How to prevent your small business WordPress website crashing

Protecting against loss is a major consideration for companies of all sizes and yet many SMEs forget to put measures in place to prevent their WordPress website crashing.

The most obvious result of website downtime is a loss of revenue from sales and leads. But it can also turn customers the way of your competitors, affect your employees’ productivity, damage your reputation and impact on your company’s image and brand.

Not to mention the fact that if downtime occurs too often, your website may be penalised in the search engine rankings for being unreliable.

And if you think it will never happen to you, think again. There are a range of reasons for websites crashing – from viruses to server maintenance – that can affect any site at any time.

So how do you ensure you’re aware of those times when your WordPress website crashes? How do you minimise the risk of it happening in the first place? And, when it does, how do you deal with it effectively?

Be proactive and have a plan

We’ve already pointed out that your website is bound to crash at some point in time, so make sure you’ve put plans in place for the moment when it does. You’ll need to do as much as you can to ensure that your business continues as close to normal as possible.

Use a good, reliable hosting service

This is crucial in managing your website’s downtime and giving you the support you need. Look for a provider that gives a 24/7 service and has an excellent track record of uptime. It may be a good idea to use one that specialises in WordPress sites.

Just remember to choose a service that meets your needs, whether or not it’s the cheapest option.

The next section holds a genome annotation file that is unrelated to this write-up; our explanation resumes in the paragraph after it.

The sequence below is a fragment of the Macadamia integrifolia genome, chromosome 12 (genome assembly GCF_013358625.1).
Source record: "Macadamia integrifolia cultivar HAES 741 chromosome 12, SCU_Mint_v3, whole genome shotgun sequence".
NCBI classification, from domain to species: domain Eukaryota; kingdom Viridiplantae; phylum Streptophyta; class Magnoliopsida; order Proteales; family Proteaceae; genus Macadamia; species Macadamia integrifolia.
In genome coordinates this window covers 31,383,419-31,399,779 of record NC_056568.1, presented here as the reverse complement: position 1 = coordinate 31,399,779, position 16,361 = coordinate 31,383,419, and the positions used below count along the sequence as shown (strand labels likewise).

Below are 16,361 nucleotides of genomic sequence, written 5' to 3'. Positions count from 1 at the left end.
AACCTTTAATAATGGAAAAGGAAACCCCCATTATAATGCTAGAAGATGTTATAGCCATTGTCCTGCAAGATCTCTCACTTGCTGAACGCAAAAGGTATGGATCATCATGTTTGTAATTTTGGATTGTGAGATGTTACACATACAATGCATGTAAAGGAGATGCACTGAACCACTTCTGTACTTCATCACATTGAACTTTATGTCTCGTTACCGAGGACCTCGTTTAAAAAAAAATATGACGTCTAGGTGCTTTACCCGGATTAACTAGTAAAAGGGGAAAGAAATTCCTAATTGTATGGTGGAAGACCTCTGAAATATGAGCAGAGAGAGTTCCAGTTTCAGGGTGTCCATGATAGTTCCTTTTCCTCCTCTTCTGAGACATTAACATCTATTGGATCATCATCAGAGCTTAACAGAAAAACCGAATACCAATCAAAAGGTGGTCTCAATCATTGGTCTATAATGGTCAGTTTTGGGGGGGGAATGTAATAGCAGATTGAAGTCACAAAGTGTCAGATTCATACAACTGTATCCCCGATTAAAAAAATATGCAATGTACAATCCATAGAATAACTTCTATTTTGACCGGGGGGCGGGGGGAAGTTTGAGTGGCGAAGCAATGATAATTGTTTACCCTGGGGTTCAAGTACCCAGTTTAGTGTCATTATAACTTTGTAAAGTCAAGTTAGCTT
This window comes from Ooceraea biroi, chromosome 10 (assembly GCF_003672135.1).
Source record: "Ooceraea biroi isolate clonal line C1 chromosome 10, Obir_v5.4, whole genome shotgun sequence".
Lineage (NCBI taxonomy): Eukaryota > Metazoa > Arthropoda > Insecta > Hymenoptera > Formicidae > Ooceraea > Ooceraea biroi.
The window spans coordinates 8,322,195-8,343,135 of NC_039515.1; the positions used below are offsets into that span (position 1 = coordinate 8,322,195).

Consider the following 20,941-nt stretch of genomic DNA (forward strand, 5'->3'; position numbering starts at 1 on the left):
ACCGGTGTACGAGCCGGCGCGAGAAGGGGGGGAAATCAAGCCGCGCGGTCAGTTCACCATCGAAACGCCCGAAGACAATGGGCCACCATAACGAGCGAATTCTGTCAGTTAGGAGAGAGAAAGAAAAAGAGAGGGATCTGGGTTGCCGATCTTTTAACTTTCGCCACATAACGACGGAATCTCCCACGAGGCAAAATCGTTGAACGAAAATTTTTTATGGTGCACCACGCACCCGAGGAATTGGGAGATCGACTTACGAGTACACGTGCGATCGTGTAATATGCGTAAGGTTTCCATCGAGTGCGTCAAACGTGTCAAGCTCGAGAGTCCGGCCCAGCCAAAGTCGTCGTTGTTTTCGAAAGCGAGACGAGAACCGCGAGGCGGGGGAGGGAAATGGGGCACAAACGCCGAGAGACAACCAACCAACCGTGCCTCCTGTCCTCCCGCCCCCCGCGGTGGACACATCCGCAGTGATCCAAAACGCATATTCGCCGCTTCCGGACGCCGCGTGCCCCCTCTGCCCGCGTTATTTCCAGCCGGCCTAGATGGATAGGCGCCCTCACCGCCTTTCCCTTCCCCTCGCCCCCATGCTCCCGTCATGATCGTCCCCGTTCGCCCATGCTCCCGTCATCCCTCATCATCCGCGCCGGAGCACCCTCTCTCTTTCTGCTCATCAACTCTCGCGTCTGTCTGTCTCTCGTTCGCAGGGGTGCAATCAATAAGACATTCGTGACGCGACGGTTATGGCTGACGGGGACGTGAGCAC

Using a managed hosting provider can also help you to manage your site overall. It gives you time to focus on running your business while leaving the host to deal with everything from updates to backups and plugins to suspicious activity.

Beef up your security

Keeping your site secure is key to minimising downtime and decreasing the likelihood of hackers, malware or malicious code entering your site. And improving your website’s security isn’t rocket science – there are some simple things you can do to make it harder for hackers to gain access. These include:

  • Tightening up your log-ins: Firstly, don’t use ‘admin’ as your log-in. And don’t choose basic, unsafe passwords; they may be easier to remember but it’s vital that businesses use complex passwords for any online activity
  • Making sure updates are installed automatically for every element of your site, including plugins.

Don’t forget your back-ups

Backing up your website should be considered alongside your security measures, with back-ups preformed on a regular basis. This ensures that you have a solid copy which can be used to restore your website in the event of your WordPress website crashing.

If nothing else, you should be backing up your WordPress database. Backups should always be stored remotely and should be encrypted for extra security.

Monitor the uptime

At a basic and obvious level, you should be checking your website’s uptime regularly. However, with the best will in the world, you’ll be unable to monitor your website 24/7. The best way of making sure your site doesn’t go down when you’re not looking is to use a hosting service that monitors it for you round the clock.

Improve your site speed

If your site loads slowly, it can give visitors the impression of downtime, even if that’s not actually the case. And even if it loads eventually, it doesn’t reflect well on your business and your visitors’ experience of your website.

There are a number of things you can do to improve your site’s speed. Read our post 5 ways to speed up your WordPress website for more tips on how to improve your WordPress loading speed.

Keep communication open

If the worst does happen and you don’t have the right level of support through your  hosting provider to get you up and running again quickly, it’s vital to acknowledge downtime quickly and give your site’s visitors an alternative means of contacting you. Use social media to let people know of any issues and to offer alternative communication methods.